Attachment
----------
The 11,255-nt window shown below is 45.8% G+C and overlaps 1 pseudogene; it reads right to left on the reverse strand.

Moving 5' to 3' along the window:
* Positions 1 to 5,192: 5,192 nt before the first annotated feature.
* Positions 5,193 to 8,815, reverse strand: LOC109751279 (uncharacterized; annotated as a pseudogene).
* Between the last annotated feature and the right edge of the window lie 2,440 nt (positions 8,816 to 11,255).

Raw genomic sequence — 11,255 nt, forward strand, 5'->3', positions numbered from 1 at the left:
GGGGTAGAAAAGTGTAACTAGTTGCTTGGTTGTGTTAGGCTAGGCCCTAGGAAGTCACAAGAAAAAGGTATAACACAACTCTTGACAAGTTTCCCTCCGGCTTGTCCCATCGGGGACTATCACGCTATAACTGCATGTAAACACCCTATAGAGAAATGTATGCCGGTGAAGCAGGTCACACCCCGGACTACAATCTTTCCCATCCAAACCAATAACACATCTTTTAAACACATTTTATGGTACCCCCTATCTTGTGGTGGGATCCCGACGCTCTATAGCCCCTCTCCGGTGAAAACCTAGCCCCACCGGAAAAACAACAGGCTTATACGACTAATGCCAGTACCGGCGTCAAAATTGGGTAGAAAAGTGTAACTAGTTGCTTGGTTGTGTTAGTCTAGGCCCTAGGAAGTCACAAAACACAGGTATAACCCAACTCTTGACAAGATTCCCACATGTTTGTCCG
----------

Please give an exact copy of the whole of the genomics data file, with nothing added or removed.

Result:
The 11,255-nt window shown below is 45.8% G+C and overlaps 1 pseudogene; it reads right to left on the reverse strand.

Moving 5' to 3' along the window:
* Positions 1 to 5,192: 5,192 nt before the first annotated feature.
* Positions 5,193 to 8,815, reverse strand: LOC109751279 (uncharacterized; annotated as a pseudogene).
* Between the last annotated feature and the right edge of the window lie 2,440 nt (positions 8,816 to 11,255).

Raw genomic sequence — 11,255 nt, forward strand, 5'->3', positions numbered from 1 at the left:
GGGGTAGAAAAGTGTAACTAGTTGCTTGGTTGTGTTAGGCTAGGCCCTAGGAAGTCACAAGAAAAAGGTATAACACAACTCTTGACAAGTTTCCCTCCGGCTTGTCCCATCGGGGACTATCACGCTATAACTGCATGTAAACACCCTATAGAGAAATGTATGCCGGTGAAGCAGGTCACACCCCGGACTACAATCTTTCCCATCCAAACCAATAACACATCTTTTAAACACATTTTATGGTACCCCCTATCTTGTGGTGGGATCCCGACGCTCTATAGCCCCTCTCCGGTGAAAACCTAGCCCCACCGGAAAAACAACAGGCTTATACGACTAATGCCAGTACCGGCGTCAAAATTGGGTAGAAAAGTGTAACTAGTTGCTTGGTTGTGTTAGTCTAGGCCCTAGGAAGTCACAAAACACAGGTATAACCCAACTCTTGACAAGATTCCCACATGTTTGTCCG